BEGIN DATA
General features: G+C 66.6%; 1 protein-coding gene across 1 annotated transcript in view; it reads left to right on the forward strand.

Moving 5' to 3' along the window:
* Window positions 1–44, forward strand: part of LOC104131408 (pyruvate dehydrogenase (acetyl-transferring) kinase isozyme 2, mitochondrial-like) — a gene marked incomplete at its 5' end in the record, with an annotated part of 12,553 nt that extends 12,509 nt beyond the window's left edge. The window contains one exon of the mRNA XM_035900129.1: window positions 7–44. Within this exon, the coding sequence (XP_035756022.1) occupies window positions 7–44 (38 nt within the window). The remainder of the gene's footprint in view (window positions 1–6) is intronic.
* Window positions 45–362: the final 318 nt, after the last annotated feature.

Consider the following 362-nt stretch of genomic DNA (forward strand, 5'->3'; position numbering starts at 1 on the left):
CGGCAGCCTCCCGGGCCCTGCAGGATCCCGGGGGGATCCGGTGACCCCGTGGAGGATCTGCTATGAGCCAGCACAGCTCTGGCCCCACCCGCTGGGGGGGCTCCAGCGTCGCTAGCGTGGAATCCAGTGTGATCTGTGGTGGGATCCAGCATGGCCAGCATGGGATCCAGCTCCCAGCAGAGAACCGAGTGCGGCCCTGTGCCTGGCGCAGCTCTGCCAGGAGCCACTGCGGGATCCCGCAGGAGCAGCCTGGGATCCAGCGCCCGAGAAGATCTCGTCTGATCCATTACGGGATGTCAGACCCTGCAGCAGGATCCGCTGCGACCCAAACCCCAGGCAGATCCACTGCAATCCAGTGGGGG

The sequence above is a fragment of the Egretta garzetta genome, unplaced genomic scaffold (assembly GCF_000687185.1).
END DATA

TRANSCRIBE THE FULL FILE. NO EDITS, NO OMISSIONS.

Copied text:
General features: G+C 66.6%; 1 protein-coding gene across 1 annotated transcript in view; it reads left to right on the forward strand.

Moving 5' to 3' along the window:
* Window positions 1–44, forward strand: part of LOC104131408 (pyruvate dehydrogenase (acetyl-transferring) kinase isozyme 2, mitochondrial-like) — a gene marked incomplete at its 5' end in the record, with an annotated part of 12,553 nt that extends 12,509 nt beyond the window's left edge. The window contains one exon of the mRNA XM_035900129.1: window positions 7–44. Within this exon, the coding sequence (XP_035756022.1) occupies window positions 7–44 (38 nt within the window). The remainder of the gene's footprint in view (window positions 1–6) is intronic.
* Window positions 45–362: the final 318 nt, after the last annotated feature.

Consider the following 362-nt stretch of genomic DNA (forward strand, 5'->3'; position numbering starts at 1 on the left):
CGGCAGCCTCCCGGGCCCTGCAGGATCCCGGGGGGATCCGGTGACCCCGTGGAGGATCTGCTATGAGCCAGCACAGCTCTGGCCCCACCCGCTGGGGGGGCTCCAGCGTCGCTAGCGTGGAATCCAGTGTGATCTGTGGTGGGATCCAGCATGGCCAGCATGGGATCCAGCTCCCAGCAGAGAACCGAGTGCGGCCCTGTGCCTGGCGCAGCTCTGCCAGGAGCCACTGCGGGATCCCGCAGGAGCAGCCTGGGATCCAGCGCCCGAGAAGATCTCGTCTGATCCATTACGGGATGTCAGACCCTGCAGCAGGATCCGCTGCGACCCAAACCCCAGGCAGATCCACTGCAATCCAGTGGGGG

The sequence above is a fragment of the Egretta garzetta genome, unplaced genomic scaffold (assembly GCF_000687185.1).